UK cyber-security firm announced this week plans to open-source the Sandboxie project, a Windows utility that lets users run any application inside a secure sandbox.
Prior to this week, the project, which had amassed quite the loyal following, had been only available under a commercial license.
On Tuesday, Sophos made the app a free download, and said it intended to publish its source code under an open-source license in the coming future.
“Sandboxie has never been a significant component of Sophos’ business, and we have been exploring options for its future for a while,” said Seth Geftic, Director of Product Marketing at Sophos.
“Frankly, the easiest and least costly decision for Sophos would have been to simply end of life Sandboxie,” he said. “However, we love the technology too much to see it fade away. More importantly, we love the Sandboxie community too much to do that.”
“After thoughtful consideration we decided that the best way to keep Sandboxie going was to give it back to its users – transitioning it to an open source tool,” Geftic said.
Until Sophos works out the kinks of releasing the tool as an open-source project, they’ve made Sandboxie a free download, available from its official website.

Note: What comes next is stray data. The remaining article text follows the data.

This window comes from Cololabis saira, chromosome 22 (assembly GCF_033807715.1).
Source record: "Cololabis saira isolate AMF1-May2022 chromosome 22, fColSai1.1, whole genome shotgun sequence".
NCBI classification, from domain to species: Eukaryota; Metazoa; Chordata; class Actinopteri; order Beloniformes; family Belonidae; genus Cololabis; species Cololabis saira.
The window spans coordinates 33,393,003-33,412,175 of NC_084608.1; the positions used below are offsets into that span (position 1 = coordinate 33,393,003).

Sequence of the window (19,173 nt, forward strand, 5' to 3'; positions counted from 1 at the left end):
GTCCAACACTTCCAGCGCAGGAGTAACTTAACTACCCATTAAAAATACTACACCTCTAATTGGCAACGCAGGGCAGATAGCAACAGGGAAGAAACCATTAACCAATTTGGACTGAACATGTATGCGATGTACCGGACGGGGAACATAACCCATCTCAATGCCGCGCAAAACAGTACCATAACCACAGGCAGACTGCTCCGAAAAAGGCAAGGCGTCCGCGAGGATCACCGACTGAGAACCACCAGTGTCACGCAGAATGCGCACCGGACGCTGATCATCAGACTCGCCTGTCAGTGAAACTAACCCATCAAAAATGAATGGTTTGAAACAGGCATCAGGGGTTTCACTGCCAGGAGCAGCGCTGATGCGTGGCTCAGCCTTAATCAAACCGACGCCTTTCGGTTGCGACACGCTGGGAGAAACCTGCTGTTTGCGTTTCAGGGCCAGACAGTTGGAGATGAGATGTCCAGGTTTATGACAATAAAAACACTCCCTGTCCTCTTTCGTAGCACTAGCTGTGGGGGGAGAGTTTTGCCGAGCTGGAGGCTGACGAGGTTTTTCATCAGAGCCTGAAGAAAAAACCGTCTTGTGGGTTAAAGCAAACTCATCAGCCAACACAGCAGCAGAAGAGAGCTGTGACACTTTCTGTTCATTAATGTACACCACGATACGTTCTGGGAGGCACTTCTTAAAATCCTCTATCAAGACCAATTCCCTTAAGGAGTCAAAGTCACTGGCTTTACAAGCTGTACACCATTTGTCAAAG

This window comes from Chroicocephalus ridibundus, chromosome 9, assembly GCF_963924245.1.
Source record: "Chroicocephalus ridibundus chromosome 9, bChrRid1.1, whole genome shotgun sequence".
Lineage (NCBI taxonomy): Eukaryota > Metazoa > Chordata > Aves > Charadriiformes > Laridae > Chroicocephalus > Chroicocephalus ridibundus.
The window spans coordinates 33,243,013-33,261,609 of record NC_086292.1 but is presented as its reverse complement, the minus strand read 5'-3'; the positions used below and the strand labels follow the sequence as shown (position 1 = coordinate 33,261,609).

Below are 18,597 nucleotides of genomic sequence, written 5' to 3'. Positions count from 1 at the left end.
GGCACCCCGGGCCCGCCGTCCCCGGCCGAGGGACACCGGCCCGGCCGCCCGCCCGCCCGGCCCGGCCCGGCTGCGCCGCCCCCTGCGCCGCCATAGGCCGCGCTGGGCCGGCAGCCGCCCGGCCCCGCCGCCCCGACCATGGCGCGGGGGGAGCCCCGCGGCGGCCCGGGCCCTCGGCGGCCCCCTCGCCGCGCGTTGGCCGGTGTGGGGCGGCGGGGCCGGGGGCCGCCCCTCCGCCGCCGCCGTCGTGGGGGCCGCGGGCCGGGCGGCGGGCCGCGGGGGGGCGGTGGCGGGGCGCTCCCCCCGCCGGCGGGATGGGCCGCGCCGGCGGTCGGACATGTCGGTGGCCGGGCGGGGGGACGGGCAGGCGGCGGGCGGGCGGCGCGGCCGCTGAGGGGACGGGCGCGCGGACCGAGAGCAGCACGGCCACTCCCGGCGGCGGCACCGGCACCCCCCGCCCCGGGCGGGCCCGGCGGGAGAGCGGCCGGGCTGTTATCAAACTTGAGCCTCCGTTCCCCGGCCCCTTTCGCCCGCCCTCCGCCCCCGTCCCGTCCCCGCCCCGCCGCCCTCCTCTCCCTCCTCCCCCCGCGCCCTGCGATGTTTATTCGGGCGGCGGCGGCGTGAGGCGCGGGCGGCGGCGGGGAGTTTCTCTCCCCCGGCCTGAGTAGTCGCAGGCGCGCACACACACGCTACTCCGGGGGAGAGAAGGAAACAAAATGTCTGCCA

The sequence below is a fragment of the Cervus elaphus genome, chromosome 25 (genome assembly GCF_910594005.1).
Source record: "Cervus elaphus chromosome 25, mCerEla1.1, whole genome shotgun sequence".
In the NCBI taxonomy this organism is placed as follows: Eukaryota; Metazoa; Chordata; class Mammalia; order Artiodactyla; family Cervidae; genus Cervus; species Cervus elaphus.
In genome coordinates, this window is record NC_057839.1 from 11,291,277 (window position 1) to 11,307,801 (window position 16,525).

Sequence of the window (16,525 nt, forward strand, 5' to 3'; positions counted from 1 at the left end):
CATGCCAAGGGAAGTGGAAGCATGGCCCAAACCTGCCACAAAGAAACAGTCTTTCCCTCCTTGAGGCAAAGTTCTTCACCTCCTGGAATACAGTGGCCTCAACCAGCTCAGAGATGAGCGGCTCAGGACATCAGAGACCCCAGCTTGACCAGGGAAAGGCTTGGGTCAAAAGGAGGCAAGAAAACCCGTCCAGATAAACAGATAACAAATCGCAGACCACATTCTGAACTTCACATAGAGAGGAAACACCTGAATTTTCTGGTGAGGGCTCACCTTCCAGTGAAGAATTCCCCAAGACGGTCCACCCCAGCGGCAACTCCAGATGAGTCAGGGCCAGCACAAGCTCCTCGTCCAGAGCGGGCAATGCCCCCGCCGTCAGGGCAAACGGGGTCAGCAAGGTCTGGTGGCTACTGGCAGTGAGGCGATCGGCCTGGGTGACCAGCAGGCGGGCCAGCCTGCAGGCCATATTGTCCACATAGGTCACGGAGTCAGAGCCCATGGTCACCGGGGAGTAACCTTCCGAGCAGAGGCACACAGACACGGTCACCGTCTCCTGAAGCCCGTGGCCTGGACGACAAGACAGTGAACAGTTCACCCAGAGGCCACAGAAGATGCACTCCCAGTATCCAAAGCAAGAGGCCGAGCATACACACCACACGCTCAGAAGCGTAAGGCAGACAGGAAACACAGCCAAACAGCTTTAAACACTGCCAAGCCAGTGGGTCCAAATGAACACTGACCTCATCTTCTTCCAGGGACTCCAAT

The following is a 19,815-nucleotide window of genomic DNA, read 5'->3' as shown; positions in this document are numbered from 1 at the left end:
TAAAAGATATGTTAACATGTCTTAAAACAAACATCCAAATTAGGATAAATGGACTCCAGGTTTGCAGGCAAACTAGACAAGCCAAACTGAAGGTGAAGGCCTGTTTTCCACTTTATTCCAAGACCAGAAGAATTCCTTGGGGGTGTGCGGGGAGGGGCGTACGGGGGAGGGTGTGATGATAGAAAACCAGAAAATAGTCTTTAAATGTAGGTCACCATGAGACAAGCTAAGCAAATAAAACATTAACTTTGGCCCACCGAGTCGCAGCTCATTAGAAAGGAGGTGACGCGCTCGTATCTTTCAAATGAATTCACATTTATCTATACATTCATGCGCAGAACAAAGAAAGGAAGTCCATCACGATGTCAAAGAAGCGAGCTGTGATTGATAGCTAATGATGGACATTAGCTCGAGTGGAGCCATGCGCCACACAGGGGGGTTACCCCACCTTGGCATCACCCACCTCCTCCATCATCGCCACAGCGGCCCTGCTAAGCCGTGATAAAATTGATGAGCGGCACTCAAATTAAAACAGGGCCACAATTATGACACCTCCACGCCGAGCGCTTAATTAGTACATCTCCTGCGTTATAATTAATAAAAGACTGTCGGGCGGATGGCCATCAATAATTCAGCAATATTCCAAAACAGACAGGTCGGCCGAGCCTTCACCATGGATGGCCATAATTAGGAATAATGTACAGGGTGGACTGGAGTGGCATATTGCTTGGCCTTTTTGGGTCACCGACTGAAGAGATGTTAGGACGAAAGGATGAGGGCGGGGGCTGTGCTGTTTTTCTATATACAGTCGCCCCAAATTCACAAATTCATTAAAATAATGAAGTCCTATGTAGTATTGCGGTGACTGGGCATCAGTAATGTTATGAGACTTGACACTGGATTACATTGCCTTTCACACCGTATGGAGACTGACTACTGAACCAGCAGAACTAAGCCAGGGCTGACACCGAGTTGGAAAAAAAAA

Sandboxie launched back in 2004 and in its initial version only supported Internet Explorer (IE), hence its original name of SandboxIE.
It purpose was to contain the IE browser inside a sandbox, which is a limited container where an app can run, separate from the rest of the operating system and adjacent apps. Sandboxes are an efficient way of constraining malicious code, so it can’t reach sensitive parts of a user’s computer.
The project became very popular, and its creator, Ronen Tzur, sold it to cyber-security firm Invincea in 2013. Along the way, Sandboxie started supporting other browsers, and was also expanded to run any other type of Windows apps, making it an ideal product to deploy inside sensitive enterprise networks.
Sophos acquired Sandboxie when it bought Invincea in February 2017.